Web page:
CBN to establish infrastructure company

Avatar Kartia Velino | September 15, 2020 1 View 0 Likes 0 Ratings

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CBN to establish infrastructure company

As Finance Minister tasks banks on diversification

Emma Ujah

Determined to see accelerated economic growth in the country, the Central Bank of Nigeria (CBN) is to establish and Infrastructure Company, Infra-Corp, through which to massively invest in the much-needed infrastructure facilities across the nation.

The Governor of CBN, Mr Godwin Emefiele, announced this at the 13th Annual Banking and Finance Conference in Abuja, today.

According to him, the firm to be established in collaboration with the African Finance Corporation (AFC) and the Nigerian Sovereign Investment Authority (NSIA) would be a pool for both public and private funds for infrastructure investments.

Mr Emefiele’s words, “Another critical area that the banking sector ought to consider for stable growth of our economy is Infrastructure finance.

“With the decline in revenues due to federal and state government as a result of the drop in crude oil prices, alternative ways of funding infrastructure are critical if we are to generate sustained growth of our economy.

“As we are all aware, the cost of logistics is often seen as a significant impediment to the growth of businesses in the country.

“A well-built infrastructure system, comprising hard infrastructures such as roads and ports, and soft infrastructure such as broadband penetration, can have a multiplier effect on growth by enabling the expansion of business activities in the country.

“In this regard, I am pleased to announce that President Muhammadu Buhari has approved the establishment of a CBN led Infrastructure Company.

“Working in partnership with the African Finance Corporation and the Nigerian Sovereign Investment Authority, Infra-Corp would enable the use of private and public capital to support infrastructure investment that will have a multiplier effect on growth across critical sectors.

“This entity would also be able to raise fund from the capital markets and mobilize long term finance to address some of our infrastructure needs while providing reasonable returns to investors.

“We believe this well-structured fund can act as a catalyst for growth in the medium and the long run. The support of the banking community will be important in achieving this objective.

On the impact of the COVID-19 pandemic on the economy, the CBN boss said that although the Nigerian economy contracted by 6.1 per cent in the 2nd quarter of 2020, down from positive growth of 1.87 per cent recorded in the 1st quarter, the result was well below the forecast of many analysts, who had projected a steeper contraction of 7.4 per cent.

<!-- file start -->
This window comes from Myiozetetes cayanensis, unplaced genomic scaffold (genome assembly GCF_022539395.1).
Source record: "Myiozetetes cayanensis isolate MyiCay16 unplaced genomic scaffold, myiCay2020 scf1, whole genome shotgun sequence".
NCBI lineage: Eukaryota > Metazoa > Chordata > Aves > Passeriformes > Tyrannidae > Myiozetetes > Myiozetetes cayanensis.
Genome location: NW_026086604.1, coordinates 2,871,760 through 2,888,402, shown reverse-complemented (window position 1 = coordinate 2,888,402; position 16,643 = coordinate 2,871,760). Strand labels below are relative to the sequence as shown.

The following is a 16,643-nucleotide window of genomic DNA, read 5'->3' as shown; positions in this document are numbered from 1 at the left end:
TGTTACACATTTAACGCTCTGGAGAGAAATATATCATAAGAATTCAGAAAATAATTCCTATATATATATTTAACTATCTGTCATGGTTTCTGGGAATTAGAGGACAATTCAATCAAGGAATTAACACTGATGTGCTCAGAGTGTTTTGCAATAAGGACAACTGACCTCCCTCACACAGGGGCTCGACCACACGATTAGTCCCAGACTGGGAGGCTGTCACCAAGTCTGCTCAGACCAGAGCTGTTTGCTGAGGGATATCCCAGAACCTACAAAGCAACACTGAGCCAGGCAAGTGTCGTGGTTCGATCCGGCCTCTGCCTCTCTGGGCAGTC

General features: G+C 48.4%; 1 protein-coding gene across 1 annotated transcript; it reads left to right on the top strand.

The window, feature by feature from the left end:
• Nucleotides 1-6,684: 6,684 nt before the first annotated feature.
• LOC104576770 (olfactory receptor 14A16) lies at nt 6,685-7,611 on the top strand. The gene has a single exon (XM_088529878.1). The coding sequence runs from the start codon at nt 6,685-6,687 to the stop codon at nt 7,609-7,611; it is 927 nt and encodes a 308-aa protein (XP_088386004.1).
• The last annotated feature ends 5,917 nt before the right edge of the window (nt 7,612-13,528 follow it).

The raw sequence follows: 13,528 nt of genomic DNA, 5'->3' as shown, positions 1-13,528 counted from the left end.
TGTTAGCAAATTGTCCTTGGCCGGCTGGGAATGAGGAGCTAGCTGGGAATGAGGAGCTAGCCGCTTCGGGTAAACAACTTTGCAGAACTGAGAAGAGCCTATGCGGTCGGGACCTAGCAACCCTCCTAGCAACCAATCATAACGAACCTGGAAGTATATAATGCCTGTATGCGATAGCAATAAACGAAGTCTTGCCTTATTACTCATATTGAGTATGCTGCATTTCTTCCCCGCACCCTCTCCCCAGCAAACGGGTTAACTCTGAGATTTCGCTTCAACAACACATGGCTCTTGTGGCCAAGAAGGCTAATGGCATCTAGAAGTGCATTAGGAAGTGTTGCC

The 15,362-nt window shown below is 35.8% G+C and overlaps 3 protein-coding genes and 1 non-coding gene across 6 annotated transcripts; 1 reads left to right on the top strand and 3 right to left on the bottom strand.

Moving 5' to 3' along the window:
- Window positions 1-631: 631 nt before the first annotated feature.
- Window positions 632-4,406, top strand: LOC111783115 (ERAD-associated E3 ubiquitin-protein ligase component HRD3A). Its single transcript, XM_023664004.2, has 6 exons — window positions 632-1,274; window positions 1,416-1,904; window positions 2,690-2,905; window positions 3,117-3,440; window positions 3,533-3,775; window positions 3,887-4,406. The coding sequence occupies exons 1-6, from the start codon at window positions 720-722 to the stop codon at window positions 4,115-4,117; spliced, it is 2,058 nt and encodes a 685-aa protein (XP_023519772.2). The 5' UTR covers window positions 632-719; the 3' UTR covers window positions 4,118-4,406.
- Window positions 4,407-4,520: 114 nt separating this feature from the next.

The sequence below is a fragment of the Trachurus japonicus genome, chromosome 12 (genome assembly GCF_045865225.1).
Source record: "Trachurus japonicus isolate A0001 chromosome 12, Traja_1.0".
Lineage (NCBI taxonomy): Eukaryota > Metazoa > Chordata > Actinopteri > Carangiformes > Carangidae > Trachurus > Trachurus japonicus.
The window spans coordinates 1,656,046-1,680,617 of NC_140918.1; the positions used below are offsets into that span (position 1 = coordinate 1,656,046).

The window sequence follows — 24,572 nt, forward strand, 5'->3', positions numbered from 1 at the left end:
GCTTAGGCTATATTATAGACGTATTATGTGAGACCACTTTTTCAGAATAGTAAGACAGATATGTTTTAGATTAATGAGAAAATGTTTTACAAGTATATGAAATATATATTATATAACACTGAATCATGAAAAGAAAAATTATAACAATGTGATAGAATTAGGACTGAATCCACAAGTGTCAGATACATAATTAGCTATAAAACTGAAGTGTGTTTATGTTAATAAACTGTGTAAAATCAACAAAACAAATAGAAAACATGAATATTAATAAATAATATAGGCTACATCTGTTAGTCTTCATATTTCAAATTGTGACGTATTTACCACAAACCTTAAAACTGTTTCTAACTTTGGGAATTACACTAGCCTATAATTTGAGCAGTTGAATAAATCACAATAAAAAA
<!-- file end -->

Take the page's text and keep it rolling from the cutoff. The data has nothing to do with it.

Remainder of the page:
He added that the 6.1 per cent contraction was also better than contractions witnessed in other advanced and emerging market countries, such as Great Britain (-20 per cent), India (-24 per cent) and South Africa(-51 per cent) in the 2nd quarter of 2020.

“The less than expected downturn in the economy was due to collaborative efforts between the monetary and fiscal authorities,” he explained.

Capital Flows

On capital flows, Mr Emefiele said that the pandemic led to a significant outflow of funds from emerging market economies, with foreign investors withdrawing over $100 billion worth of funds from emerging markets between February and April 2020.

He said, “The increase in outflows from emerging markets also led to a corresponding depreciation in the currencies of several countries such as Brazil, South Africa, Indonesia and Turkey. Nigeria was not exempted from the drop-in flows, as capital importation into the country declined from $6bn in Q2 of 2019 to $1.2bn in Q2 of 2020.”

Foreign Reserves

He said that with the decline in foreign exchange earnings and subsequent adjustments in the value of the naira vis-à-vis the US dollar, the CBN has continued to implement a demand management framework designed to support improved production of items that could be produced in Nigeria, and further conservation of the nation’s external reserves.

“These measures,” he said, “have helped to prevent a significant decline in our reserves. Our external reserves currently stand at $36 billion and are sufficient to cover 8months of import of goods and services.”

Finance Minister tasks banks on diversification

Meanwhile, the Minister of Finance, Budget and National Planning, Mrs Zainab Ahmed, has tasked Money Deposit Banks (DMBs) in the country to join the federal government in its efforts to diversify the nation’s economy.

She said: “Today, as bankers and fund managers, you stand in that position to partner with government in its efforts to diversify the economy and reposition the country for a sustainable future. Therefore, you must redouble your efforts, to mobilise domestic resources and attract foreign investment to create quality job opportunities for our teeming youths and lift people out of poverty.

“With the current partial lifting of the lockdown measures, there are positive indications that some businesses are getting back to pre-pandemic levels, however, the uncertainty over the duration and intensity of the pandemic, as well as its impact on the economy continues to be a cause for concern.

“In the wake of the pandemic, the government in concert with regulatory authorities had stepped forward with various liquidity, monetary, prudential and supervisory measures in the form of interest rate cuts, higher structural and durable liquidity, a moratorium on debt servicing and forbearances on asset provisioning.”

She said that the federal government expected efficient and diligent implementation of the restructuring measures by banks, keeping the above objectives in mind.


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Written by Kartia Velino

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